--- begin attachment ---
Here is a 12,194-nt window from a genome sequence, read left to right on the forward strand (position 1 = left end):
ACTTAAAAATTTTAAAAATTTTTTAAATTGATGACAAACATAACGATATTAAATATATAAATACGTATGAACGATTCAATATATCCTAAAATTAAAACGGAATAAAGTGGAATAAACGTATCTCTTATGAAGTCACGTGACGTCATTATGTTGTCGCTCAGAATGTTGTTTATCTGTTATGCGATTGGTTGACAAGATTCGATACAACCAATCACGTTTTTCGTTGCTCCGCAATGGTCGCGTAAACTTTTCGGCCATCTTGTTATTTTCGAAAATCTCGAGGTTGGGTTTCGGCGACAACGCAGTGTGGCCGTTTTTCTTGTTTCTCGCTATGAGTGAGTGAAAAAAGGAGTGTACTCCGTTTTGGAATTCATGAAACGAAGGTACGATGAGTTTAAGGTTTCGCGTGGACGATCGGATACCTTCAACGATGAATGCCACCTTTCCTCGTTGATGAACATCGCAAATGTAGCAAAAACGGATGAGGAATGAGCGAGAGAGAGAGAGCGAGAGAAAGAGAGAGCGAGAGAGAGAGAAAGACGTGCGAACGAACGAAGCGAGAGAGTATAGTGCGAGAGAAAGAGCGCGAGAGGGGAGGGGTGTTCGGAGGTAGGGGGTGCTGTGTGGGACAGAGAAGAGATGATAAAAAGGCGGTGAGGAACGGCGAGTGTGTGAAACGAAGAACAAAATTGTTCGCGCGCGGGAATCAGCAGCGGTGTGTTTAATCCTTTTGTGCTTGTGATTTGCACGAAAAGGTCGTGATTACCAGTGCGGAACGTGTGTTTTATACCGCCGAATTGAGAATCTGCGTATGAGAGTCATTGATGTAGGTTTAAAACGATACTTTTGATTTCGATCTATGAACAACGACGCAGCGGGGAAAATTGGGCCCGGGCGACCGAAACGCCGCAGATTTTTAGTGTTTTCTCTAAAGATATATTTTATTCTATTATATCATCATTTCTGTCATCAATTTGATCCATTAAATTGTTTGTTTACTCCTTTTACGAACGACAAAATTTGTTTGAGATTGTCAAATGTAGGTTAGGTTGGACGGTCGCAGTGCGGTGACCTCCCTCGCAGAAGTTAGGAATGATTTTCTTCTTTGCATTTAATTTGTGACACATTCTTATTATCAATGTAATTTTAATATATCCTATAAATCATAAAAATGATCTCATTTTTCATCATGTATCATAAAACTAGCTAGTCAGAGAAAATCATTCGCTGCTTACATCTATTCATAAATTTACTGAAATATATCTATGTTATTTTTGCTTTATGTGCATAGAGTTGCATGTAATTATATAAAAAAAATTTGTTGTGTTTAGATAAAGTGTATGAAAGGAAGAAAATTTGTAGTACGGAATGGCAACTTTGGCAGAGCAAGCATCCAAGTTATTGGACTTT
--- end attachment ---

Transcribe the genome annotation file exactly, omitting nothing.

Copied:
Here is a 12,194-nt window from a genome sequence, read left to right on the forward strand (position 1 = left end):
ACTTAAAAATTTTAAAAATTTTTTAAATTGATGACAAACATAACGATATTAAATATATAAATACGTATGAACGATTCAATATATCCTAAAATTAAAACGGAATAAAGTGGAATAAACGTATCTCTTATGAAGTCACGTGACGTCATTATGTTGTCGCTCAGAATGTTGTTTATCTGTTATGCGATTGGTTGACAAGATTCGATACAACCAATCACGTTTTTCGTTGCTCCGCAATGGTCGCGTAAACTTTTCGGCCATCTTGTTATTTTCGAAAATCTCGAGGTTGGGTTTCGGCGACAACGCAGTGTGGCCGTTTTTCTTGTTTCTCGCTATGAGTGAGTGAAAAAAGGAGTGTACTCCGTTTTGGAATTCATGAAACGAAGGTACGATGAGTTTAAGGTTTCGCGTGGACGATCGGATACCTTCAACGATGAATGCCACCTTTCCTCGTTGATGAACATCGCAAATGTAGCAAAAACGGATGAGGAATGAGCGAGAGAGAGAGAGCGAGAGAAAGAGAGAGCGAGAGAGAGAGAAAGACGTGCGAACGAACGAAGCGAGAGAGTATAGTGCGAGAGAAAGAGCGCGAGAGGGGAGGGGTGTTCGGAGGTAGGGGGTGCTGTGTGGGACAGAGAAGAGATGATAAAAAGGCGGTGAGGAACGGCGAGTGTGTGAAACGAAGAACAAAATTGTTCGCGCGCGGGAATCAGCAGCGGTGTGTTTAATCCTTTTGTGCTTGTGATTTGCACGAAAAGGTCGTGATTACCAGTGCGGAACGTGTGTTTTATACCGCCGAATTGAGAATCTGCGTATGAGAGTCATTGATGTAGGTTTAAAACGATACTTTTGATTTCGATCTATGAACAACGACGCAGCGGGGAAAATTGGGCCCGGGCGACCGAAACGCCGCAGATTTTTAGTGTTTTCTCTAAAGATATATTTTATTCTATTATATCATCATTTCTGTCATCAATTTGATCCATTAAATTGTTTGTTTACTCCTTTTACGAACGACAAAATTTGTTTGAGATTGTCAAATGTAGGTTAGGTTGGACGGTCGCAGTGCGGTGACCTCCCTCGCAGAAGTTAGGAATGATTTTCTTCTTTGCATTTAATTTGTGACACATTCTTATTATCAATGTAATTTTAATATATCCTATAAATCATAAAAATGATCTCATTTTTCATCATGTATCATAAAACTAGCTAGTCAGAGAAAATCATTCGCTGCTTACATCTATTCATAAATTTACTGAAATATATCTATGTTATTTTTGCTTTATGTGCATAGAGTTGCATGTAATTATATAAAAAAAATTTGTTGTGTTTAGATAAAGTGTATGAAAGGAAGAAAATTTGTAGTACGGAATGGCAACTTTGGCAGAGCAAGCATCCAAGTTATTGGACTTT